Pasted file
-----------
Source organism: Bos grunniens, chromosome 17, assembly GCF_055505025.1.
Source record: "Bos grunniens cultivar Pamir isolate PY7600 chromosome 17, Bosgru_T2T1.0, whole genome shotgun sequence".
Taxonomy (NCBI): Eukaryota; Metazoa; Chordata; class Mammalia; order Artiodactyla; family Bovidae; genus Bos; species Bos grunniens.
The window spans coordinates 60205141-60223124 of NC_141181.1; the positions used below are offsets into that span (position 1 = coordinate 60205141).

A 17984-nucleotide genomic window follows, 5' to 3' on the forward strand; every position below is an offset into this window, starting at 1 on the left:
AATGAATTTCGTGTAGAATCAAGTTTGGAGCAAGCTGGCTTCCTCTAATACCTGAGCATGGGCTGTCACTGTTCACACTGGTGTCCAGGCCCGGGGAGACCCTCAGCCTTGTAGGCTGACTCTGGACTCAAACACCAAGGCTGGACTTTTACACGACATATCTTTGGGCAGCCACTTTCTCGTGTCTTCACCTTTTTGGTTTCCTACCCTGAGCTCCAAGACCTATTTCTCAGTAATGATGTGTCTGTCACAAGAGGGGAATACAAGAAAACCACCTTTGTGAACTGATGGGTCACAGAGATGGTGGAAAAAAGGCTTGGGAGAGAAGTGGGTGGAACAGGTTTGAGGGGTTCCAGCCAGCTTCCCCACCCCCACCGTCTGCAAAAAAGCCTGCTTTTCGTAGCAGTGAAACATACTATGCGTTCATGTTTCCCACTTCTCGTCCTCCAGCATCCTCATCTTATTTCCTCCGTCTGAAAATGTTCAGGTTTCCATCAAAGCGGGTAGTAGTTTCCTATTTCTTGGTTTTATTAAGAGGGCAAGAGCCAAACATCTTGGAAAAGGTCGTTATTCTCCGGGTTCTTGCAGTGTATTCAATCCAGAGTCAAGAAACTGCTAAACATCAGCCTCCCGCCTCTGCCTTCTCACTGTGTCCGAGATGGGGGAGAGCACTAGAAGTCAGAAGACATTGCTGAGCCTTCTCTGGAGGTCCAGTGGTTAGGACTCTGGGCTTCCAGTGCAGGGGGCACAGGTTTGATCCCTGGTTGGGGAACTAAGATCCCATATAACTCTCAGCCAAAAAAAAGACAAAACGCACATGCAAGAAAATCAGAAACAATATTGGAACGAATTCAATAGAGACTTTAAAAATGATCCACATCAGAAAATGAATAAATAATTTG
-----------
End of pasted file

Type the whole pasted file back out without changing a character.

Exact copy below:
Source organism: Bos grunniens, chromosome 17, assembly GCF_055505025.1.
Source record: "Bos grunniens cultivar Pamir isolate PY7600 chromosome 17, Bosgru_T2T1.0, whole genome shotgun sequence".
Taxonomy (NCBI): Eukaryota; Metazoa; Chordata; class Mammalia; order Artiodactyla; family Bovidae; genus Bos; species Bos grunniens.
The window spans coordinates 60205141-60223124 of NC_141181.1; the positions used below are offsets into that span (position 1 = coordinate 60205141).

A 17984-nucleotide genomic window follows, 5' to 3' on the forward strand; every position below is an offset into this window, starting at 1 on the left:
AATGAATTTCGTGTAGAATCAAGTTTGGAGCAAGCTGGCTTCCTCTAATACCTGAGCATGGGCTGTCACTGTTCACACTGGTGTCCAGGCCCGGGGAGACCCTCAGCCTTGTAGGCTGACTCTGGACTCAAACACCAAGGCTGGACTTTTACACGACATATCTTTGGGCAGCCACTTTCTCGTGTCTTCACCTTTTTGGTTTCCTACCCTGAGCTCCAAGACCTATTTCTCAGTAATGATGTGTCTGTCACAAGAGGGGAATACAAGAAAACCACCTTTGTGAACTGATGGGTCACAGAGATGGTGGAAAAAAGGCTTGGGAGAGAAGTGGGTGGAACAGGTTTGAGGGGTTCCAGCCAGCTTCCCCACCCCCACCGTCTGCAAAAAAGCCTGCTTTTCGTAGCAGTGAAACATACTATGCGTTCATGTTTCCCACTTCTCGTCCTCCAGCATCCTCATCTTATTTCCTCCGTCTGAAAATGTTCAGGTTTCCATCAAAGCGGGTAGTAGTTTCCTATTTCTTGGTTTTATTAAGAGGGCAAGAGCCAAACATCTTGGAAAAGGTCGTTATTCTCCGGGTTCTTGCAGTGTATTCAATCCAGAGTCAAGAAACTGCTAAACATCAGCCTCCCGCCTCTGCCTTCTCACTGTGTCCGAGATGGGGGAGAGCACTAGAAGTCAGAAGACATTGCTGAGCCTTCTCTGGAGGTCCAGTGGTTAGGACTCTGGGCTTCCAGTGCAGGGGGCACAGGTTTGATCCCTGGTTGGGGAACTAAGATCCCATATAACTCTCAGCCAAAAAAAAGACAAAACGCACATGCAAGAAAATCAGAAACAATATTGGAACGAATTCAATAGAGACTTTAAAAATGATCCACATCAGAAAATGAATAAATAATTTG